Does sleep-disordered breathing need to be redefined?

  • Obstructive sleep apnoea

  • Snoring

  • Upper airway resistance Syndrome

These conditions all come under the umbrella of “sleep-disordered breathing”.

Let me write that again. “Sleep-disordered breathing”.

Does that sound right? It sounds misguided to me.

The term sleep-disordered breathing suggests the the breathing is interrupted because of disordered sleep. In reality, this couldn’t be further from the truth.

It is infact our dysfunctional breathing that is disrupting our sleep. So in essence, all these conditions should be placed under a new umbrella term called breathing-disordered sleep.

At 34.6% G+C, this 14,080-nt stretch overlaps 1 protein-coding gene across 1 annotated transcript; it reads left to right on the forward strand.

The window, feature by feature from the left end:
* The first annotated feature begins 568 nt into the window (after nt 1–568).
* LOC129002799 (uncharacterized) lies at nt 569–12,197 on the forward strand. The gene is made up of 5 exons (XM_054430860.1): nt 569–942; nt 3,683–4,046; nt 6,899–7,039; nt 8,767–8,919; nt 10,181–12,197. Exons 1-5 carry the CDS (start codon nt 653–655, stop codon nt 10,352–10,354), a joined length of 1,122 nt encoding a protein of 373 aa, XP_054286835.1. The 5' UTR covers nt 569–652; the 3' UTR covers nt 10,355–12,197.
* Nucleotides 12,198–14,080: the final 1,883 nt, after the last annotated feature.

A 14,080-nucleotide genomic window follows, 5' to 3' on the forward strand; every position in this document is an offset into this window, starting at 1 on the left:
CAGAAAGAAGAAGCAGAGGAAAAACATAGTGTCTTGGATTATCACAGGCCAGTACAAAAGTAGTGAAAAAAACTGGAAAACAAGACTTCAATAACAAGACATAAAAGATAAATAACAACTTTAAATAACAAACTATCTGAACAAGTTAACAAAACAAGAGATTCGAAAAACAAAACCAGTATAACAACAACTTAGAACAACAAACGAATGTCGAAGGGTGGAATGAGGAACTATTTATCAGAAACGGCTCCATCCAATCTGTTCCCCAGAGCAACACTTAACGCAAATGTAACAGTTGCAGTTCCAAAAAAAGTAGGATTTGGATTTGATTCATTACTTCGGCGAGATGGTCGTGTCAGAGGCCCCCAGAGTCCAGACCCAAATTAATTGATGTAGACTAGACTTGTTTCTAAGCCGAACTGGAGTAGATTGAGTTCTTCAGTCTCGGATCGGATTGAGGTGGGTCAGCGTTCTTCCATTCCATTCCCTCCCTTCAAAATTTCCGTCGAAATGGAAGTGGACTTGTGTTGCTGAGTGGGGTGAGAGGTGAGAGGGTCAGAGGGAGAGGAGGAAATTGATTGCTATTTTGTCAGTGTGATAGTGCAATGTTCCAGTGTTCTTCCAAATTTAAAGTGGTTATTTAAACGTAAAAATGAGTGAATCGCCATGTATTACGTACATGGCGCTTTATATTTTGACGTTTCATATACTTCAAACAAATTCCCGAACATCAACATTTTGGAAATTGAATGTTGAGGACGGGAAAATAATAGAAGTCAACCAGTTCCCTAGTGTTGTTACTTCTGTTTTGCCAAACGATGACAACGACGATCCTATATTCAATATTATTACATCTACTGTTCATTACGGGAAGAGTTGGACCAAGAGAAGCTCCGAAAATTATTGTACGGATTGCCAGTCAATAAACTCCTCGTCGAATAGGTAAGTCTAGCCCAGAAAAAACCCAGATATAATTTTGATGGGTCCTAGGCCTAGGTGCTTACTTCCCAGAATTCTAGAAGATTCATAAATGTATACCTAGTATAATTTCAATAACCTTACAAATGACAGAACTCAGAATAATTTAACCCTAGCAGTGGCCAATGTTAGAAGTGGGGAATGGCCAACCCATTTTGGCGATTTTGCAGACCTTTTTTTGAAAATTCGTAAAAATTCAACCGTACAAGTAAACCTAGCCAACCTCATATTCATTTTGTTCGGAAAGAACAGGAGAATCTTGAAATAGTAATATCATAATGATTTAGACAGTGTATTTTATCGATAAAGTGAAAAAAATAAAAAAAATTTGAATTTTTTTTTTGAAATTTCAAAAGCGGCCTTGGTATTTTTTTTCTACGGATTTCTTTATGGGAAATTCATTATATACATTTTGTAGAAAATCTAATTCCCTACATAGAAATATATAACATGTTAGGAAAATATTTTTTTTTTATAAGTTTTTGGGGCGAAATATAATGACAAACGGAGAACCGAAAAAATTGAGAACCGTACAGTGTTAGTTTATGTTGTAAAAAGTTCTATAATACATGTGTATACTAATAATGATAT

We spend two thirds of the day awake. But are we all breathing functionally during that time? I doubt we all are, particularly those of us with breathing-disordered sleep!

Logically thinking, if we address our daytime dysfunction and train ourselves to breathing functionally during the daytime, then this correct breathing will carry on into our sleep.

At Sydney Airway Clinic, we think about things differently. We aren’t reinventing the wheel but we are thinking outside the box. In doing so, we’re changing peoples lives.

Help us help more people by sharing this website. Spread some love to your family friends because I guarantee you that someone you know snores or has sleep apnoea. You sharing our website could change the course of their life.